A solution is to extend the size of the table by finding a big disk of plate steel and fastening it to the table. The only problem is that I did not have the steel and, depending on the thickness, it too could weigh another 70 pounds. Because my acquisition of a rotary table was aligned with the Universe (apologies if this is too California) I soon came across a posting by someone who had a similar problem and solved it with an extender. This is four pieces of rectangular steel, each with a protrusion that fits exactly into one of the slots of the table. It has some countersunk holes so it can be fastened to the table, and sticks out a few inches so a large work piece can be held down.

The progression is bowl -> rotary table -> project. The project consisted of four pieces of steel, exactly the same size, with a protrusion that just fits the slots in the table, and countersunk holes right down the middle to hold it down with T nuts. I also drilled an tapped two additional holes so I could screw in pieces from a clamping kit. I can not tell you how many mistakes I made. At least three major mistakes and they were so embarrassing that is all I am going to say about them. Fortunately, I found a way of fixing all of them and making it all work.

The first photo shows the extender in action. There are three extenders (hidden) that are used to hold the various clamps and the mill is cutting a nice arc in 1/4" plate. The work piece itself is about 18" long.

The next photo shows how one of the extension pieces fits in the groove. There are two countersunk holes for bolts that fit the T nuts. The last photo shows this piece turned on its side and one T nut is shown. The extensions convert the 8" table into a 12" table.

Thursday, August 13, 2009

Lost Foam Casting 2 - Foam, Surfaces, and Sand

What foam to use? Almost all foam sold in building supply stores contains fire retardant. The right property for home insulation but the wrong property for casting. The fire retardant makes it hard to cut with a foam cutter and increases the thermal mass which in turn increases the risk of a short pour; i.e. a pour where the aluminum freezes before vaporizing all the foam.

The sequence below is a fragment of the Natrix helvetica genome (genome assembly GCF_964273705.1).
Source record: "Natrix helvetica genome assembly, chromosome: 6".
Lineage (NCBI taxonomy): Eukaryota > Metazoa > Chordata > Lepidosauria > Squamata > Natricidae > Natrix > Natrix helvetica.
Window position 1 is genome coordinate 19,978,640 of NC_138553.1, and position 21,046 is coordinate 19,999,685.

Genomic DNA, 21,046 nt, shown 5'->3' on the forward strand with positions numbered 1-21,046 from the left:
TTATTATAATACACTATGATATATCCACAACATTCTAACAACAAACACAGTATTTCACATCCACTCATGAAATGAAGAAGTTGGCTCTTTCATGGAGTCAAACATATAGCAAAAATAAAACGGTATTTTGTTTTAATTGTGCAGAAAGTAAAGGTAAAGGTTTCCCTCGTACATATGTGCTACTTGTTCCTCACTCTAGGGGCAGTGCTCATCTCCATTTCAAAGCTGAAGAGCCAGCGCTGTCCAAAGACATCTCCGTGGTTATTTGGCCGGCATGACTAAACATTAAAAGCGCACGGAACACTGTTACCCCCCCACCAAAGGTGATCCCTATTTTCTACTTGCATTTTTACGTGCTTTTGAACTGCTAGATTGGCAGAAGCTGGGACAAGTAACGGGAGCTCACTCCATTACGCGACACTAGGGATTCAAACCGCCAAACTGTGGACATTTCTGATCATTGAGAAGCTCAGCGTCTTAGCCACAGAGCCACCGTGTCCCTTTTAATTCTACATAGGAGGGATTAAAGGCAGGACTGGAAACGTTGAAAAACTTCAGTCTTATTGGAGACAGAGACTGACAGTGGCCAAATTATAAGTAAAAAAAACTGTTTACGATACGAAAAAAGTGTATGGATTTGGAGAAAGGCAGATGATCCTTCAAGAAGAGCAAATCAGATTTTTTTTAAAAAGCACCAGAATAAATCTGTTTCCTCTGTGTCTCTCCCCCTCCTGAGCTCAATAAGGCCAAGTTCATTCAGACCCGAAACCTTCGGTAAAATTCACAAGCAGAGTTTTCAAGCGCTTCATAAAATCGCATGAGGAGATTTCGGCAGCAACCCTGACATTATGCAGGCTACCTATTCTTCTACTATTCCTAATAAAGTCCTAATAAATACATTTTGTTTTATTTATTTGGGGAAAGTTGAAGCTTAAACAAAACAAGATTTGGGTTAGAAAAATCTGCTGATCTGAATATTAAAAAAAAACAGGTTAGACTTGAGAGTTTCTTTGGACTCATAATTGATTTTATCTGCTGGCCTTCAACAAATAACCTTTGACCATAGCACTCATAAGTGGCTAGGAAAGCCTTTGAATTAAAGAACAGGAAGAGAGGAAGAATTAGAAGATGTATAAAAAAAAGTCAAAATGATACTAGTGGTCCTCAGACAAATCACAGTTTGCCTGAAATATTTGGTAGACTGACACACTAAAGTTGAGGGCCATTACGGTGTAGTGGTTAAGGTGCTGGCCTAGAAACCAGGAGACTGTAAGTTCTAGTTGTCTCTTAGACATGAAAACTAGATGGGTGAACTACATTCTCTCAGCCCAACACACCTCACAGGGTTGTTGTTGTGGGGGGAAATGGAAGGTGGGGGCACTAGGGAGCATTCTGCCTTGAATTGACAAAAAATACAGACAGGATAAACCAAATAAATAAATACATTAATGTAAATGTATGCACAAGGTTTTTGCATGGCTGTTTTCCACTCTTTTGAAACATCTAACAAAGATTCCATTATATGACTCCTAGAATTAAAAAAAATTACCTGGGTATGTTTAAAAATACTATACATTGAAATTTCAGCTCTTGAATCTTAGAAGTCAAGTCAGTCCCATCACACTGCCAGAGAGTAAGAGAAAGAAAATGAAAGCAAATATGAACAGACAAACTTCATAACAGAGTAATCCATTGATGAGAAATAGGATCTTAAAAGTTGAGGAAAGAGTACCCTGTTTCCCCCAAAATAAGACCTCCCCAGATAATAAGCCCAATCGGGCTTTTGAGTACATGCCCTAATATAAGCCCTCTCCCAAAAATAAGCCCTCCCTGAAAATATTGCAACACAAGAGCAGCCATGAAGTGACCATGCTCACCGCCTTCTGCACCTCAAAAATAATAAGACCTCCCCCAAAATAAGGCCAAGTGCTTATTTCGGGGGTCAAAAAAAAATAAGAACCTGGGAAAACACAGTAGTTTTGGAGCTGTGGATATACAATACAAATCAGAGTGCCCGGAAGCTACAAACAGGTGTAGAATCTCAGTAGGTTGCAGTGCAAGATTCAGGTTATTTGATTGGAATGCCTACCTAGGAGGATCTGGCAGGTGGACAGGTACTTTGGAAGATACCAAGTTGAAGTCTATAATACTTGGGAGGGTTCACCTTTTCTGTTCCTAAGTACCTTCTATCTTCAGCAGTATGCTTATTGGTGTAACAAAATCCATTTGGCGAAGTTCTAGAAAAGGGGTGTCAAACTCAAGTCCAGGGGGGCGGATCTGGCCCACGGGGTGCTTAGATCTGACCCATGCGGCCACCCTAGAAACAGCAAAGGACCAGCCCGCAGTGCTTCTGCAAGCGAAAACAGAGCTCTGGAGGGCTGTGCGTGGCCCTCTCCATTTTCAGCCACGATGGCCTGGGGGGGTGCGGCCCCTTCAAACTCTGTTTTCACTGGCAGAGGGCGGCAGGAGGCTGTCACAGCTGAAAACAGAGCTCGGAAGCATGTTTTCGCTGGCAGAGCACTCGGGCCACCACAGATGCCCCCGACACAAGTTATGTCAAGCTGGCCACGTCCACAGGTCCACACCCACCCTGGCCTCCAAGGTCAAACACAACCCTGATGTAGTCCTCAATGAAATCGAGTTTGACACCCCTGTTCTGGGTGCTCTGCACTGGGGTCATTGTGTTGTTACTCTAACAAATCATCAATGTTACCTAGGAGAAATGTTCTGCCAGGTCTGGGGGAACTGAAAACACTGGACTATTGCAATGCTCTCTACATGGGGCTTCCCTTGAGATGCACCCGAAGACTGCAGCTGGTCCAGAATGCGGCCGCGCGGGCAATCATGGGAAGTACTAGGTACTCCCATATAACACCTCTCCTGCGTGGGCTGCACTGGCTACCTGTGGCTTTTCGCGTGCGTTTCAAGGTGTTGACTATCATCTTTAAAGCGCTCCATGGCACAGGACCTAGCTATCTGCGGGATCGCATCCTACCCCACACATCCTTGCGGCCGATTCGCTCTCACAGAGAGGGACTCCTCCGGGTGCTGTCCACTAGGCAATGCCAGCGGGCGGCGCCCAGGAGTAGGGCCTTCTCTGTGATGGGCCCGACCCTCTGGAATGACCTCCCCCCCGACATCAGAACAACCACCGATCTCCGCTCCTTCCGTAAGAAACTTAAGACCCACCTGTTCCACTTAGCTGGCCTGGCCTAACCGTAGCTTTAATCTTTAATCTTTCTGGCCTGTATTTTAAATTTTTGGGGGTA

Styrofoam pieces sold at craft stores work fine however the grain is coarse and the price is wrong. The best foam is from packing materials such as boxes that contain appliances, electronics, or computers - fine grained foam, no fire retardant, free.

Surfaces and sand: I like foam casting because it is quick. Make the piece, plonk it in some loose sand, pour. This, however, leaves a rough surface with embedded particles of sand. I like this surface for some of my art but it is terrible for anything that will be machined.

The topic of surfaces depends upon the sand. Using fine sand such as petrobond or green sand will produce a surface that matches the foam surface.

When you use a tool such as a grinder, rasp, or even sandpaper not only does it leave foam dust everywhere but the surface is coarse. A hot wire tool such as a foam cutter or an inexpensive soldering iron seals the surface as it melts foam. Other techniques I have read about, but never tried, are dipping the piece in molten wax and coating with latex paint. Reportedly these leave a smoother surface however as these materials get exposed to molten aluminum they burn.

Wednesday, August 12, 2009

4 holes, 4 pieces of steel, 4 machinists

I am making a kind of tool which consists of four bars of steel, each with four holes drilled in it. The holes do not need to be precisely located but they do need to be on center and straight. 4 holes, 4 pieces, no problem.

According to the book, the proper way of drilling a hole is to use a spot drill, then to drill a relatively small diameter pilot hole, and then to drill the full diameter hole. There will be a machine screw put in the hole so I also need to drill a countersink so the top of the screw will be flush with the bar of steel. Let's see -- 4 holes, 4 pieces, 4 drill bits - that comes out to 64 separate operations.

I made a pilot piece and discovered it is a pain to change from spot drill, to pilot drill, to full size drill, to countersink. The other way is to do all the spot drilling, change to the pilot and do all of them, then do all the full size drilling, and then all the countersinks. This too is a pain because it takes awhile to keep lining up each operation on center. And there are 64 operations.

Which is faster - or might there be a different and better way? The books, at least the ones I have, are no help for this basic a question. It takes experience - and so I turned to my favorite machining forum on the web. One reason it is my favorite is that if I am polite even the dumbest question is answered.

I asked, and I got four different and better alternatives to the two methods I had inquired about. With one basic question I received insights that will serve me in my future machining. Throughout my adult life I have learned to value experience and here was yet another proof.